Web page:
Adam April 4th, 2008
Filed under: Life and Everything Else
For my Sarah’s birthday I built her a hanging jewelry case. This was my first fine-woodworking project built out of solid wood and it was quite a learning experience. The case is made of Red Birch with dots of Wenge (black), Satinwood (yellow), Chakte Coc (red), Sucaperē (brown), and Purple Heart (purple). It is finished with three coats of Watco Danish Oil after sanding to 600-grit. The outer dimensions are 23 inches tall, 19 inches wide, and 4 inches deep.
I had originally hoped to construct the case over 2 months of weekends, but this time-line turned out to be a little optimistic and though I didn’t count the hours, it didn’t get completed until 4 months after I started. Work on the project went much faster after I got my own table saw at the end of February and could pop downstairs whenever I had a free moment. Until that point I did most of the work in my friend John Filan‘s shop in Weybridge (VT). John is a wood-artisan, master cabinet-maker, and was an amazing resource throughout this project: from showing me the ropes at Lathrop’s lumber mill, to machine setup, to notes on grain direction. Without his expert help (and workshop, and tools) this project would not have been nearly as successful. While I have so much more to learn, at least I now know where to begin and how to safely and successfully use all of the major machine-tools.
I read (after the fact of course) that it is usually best to start with simple projects before cabinetry to avoid dealing with the close tolerances of all of the joinery and inset pieces. I’d have to agree. Though I consider this project to be a success I did spend many periods just staring at all of my pieces, dry-fitting them, and trying to convince myself that if I trim off 1/64 of an inch off one side that they would all fit together properly.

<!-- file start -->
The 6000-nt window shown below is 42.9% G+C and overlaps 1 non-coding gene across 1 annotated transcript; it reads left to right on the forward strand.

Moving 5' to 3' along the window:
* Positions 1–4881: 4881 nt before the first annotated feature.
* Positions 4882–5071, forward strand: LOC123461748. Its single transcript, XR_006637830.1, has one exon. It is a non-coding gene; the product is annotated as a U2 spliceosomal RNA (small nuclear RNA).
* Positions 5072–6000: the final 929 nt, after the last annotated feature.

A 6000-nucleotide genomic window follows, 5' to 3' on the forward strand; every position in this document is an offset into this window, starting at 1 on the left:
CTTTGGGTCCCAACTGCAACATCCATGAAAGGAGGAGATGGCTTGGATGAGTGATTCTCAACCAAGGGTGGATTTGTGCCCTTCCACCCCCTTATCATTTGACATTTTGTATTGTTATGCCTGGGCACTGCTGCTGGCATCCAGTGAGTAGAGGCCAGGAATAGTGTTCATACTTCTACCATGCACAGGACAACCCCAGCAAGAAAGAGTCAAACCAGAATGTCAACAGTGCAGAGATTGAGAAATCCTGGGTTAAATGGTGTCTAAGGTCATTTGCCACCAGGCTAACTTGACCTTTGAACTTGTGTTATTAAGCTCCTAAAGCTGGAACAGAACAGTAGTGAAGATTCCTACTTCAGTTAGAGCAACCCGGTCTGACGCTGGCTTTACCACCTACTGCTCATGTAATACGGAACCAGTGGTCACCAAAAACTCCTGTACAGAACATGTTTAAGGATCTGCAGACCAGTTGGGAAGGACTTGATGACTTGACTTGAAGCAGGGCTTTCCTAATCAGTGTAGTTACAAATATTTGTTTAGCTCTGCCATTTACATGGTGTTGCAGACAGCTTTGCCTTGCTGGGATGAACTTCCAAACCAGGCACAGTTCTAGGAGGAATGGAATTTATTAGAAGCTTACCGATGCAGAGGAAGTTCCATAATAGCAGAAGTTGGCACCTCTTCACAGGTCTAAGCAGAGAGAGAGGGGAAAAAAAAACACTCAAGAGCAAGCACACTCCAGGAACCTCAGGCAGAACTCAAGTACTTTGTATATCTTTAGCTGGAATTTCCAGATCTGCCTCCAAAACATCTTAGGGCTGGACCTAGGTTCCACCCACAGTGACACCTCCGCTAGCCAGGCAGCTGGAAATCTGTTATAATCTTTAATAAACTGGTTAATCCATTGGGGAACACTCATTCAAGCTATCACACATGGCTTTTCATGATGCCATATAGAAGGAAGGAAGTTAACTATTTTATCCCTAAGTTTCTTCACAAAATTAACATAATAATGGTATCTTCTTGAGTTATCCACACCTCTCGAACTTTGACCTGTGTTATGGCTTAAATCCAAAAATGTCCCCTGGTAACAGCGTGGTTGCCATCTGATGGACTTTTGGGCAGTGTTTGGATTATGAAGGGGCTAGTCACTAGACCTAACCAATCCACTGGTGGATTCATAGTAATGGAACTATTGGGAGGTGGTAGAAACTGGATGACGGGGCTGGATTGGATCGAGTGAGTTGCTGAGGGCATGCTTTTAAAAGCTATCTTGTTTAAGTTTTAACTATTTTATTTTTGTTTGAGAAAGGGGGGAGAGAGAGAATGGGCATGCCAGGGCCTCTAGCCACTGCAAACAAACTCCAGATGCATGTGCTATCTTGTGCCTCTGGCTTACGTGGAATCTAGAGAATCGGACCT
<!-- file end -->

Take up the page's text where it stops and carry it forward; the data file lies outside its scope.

As I mentioned, the case started as about 20 board-feet of rough lumber stacked on the upper rack of Lathrop’s mill. Once in John’s shop it was flattened on the jointer, planed to thickness and made square, straight and ready for use. I had sketched out most of the design prior to starting, but many things changed over the course of construction. For instance, I hadn’t planned for wood movement so the back panel had to become floating and interior header and footer pieces added to replace the strength I was planning on getting from the panel. Similarly, my initial plans to hang trays on the insides of the doors fell away as I contemplated the additional complexity of cramming them into an already-tight location.
The ring-pillow I made from a piece of foam cut into a wedge-shape with rows then sliced into its surface. I wrapped it in dark red velvet and put stitches in the base of the slices, the ends, and elsewhere to keep it all tightly together.
Happy belated birthday, Sarah!